IBM

Machine translation: Can it be used to translate travel industry content?

by Manuel Herranz There have been strong opinions for and against machine Translation over the last few years. Whilst the general public has become a keen user of free online services, professional translators have poured bitter criticisms against the technology. Understandably, because the language industry is a small industry compared with other sectors where automation took place years ago (automotive industry, printing, telecommunications, to name a few). The Internet and in general any industry based on electronic communications has added to the increase in demand for multilingual websites, which means more translation for eCommerce sites and website translations. There are many supporters of machine translation technology because of the many advantages and problems it has solved where a translator could not be at hand and human translation was not an option. See the video celebrating Google Translate’s 10 years. But it has also gained something of a bad press, particularly […]

IBM + Lionbridge MT agreement – What does it mean for the industry?

by Manuel Herranz The news of the month has undoubtedly been the announcement by Lionbridge to partner with IBM to develop (and probably offer) machine translation solutions. Possibly, the intention is to offer the advantages of MT to Lionbridge existing clients and maybe to control the technology. After all, whoever controls the technology, has a good chance of gaining (or consolidating) market dominance. The move must be welcome by all true believers of MT as the (new?) force of change in the translation industry. However, even though Lionbridge is the biggest language company jumping in the MT-DIY boat, it is not the first one to combine the offer of MT+PE as a substitute to the (increasingly old-fashioned?) TM or T+E+P models. With translator production reaching 850-1000+ words per hour and mounting production and  price pressures, 20th-century technologies seem too cumbersome and antiquated for the demands of multilingual digital content. Who […]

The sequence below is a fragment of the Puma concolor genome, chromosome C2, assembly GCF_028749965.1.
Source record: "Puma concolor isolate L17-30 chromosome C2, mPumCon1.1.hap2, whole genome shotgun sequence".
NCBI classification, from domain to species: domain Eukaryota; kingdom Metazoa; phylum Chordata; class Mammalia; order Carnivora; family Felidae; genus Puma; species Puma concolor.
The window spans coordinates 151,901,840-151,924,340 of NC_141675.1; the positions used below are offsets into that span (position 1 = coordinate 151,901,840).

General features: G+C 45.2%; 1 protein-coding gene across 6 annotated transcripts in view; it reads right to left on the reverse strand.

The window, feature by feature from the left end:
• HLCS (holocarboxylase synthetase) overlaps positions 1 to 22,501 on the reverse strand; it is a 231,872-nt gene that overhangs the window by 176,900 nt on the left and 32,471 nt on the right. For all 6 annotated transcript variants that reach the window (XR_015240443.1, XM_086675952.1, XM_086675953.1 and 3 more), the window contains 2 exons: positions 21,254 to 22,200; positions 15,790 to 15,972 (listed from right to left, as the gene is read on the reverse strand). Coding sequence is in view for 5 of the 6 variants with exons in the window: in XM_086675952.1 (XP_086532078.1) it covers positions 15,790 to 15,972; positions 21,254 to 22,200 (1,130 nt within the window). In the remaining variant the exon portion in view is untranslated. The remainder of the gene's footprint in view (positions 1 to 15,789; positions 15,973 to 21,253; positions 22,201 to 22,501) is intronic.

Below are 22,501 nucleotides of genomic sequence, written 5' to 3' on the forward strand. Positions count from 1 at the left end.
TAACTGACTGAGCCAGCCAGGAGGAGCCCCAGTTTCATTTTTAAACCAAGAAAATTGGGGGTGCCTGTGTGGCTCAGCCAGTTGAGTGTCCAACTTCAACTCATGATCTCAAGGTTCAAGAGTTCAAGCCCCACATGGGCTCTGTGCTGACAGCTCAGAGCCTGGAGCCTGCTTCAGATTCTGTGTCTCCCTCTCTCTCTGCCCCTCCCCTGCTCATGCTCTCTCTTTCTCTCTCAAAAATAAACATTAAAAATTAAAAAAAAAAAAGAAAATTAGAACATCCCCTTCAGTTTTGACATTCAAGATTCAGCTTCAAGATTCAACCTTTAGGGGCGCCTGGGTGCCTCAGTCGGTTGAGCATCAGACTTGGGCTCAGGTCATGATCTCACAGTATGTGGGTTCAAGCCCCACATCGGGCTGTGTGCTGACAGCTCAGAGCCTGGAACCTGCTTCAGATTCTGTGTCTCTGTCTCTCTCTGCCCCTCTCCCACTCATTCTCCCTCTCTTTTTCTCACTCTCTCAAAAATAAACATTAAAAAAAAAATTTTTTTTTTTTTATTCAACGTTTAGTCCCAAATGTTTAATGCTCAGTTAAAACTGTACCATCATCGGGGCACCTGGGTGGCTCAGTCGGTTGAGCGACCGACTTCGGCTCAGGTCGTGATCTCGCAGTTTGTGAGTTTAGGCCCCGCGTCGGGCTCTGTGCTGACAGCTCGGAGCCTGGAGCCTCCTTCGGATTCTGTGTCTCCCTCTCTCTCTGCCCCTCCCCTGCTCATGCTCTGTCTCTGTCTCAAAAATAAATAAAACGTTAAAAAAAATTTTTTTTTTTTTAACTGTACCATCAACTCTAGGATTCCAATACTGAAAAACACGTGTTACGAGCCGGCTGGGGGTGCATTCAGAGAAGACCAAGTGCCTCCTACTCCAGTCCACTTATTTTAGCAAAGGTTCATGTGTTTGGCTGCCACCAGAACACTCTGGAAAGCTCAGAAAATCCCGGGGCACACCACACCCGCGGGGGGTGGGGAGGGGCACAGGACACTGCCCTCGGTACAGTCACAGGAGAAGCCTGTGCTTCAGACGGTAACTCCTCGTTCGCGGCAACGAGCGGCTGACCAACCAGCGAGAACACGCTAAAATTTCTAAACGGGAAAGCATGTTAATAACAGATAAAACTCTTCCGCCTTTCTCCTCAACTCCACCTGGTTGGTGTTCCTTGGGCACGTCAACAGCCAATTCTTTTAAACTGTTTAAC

IBM seeks to burnish its machine translation solution with a “human” touch

The software giant is improving translations of his expected n.Fluent aimed at instant messaging with the help of thousands of employees. The system converts text in real time and is being tested internally. Using a series of crowdsourcing strategies and events, IBM’s n.Fluent has managed to successfully engage and nurture an active, multinational pool of volunteer translators, who are dedicated to innovation.  This is just one of the strategies IBM will use to add the “human” touch in its announced, and soon to be released machine translation solution. The tool seeks to become an important channel for communication between different languages in instant messaging systems, commercially and socially. The IBM statement is important for the translation and localization community, “one key cornerstones of the n.Fluent project is its Crowdsourcing strategy-which enables us to effectively tap into the collective power of bilingual IBMers for translating sentences or correcting machine translated sentences-for […]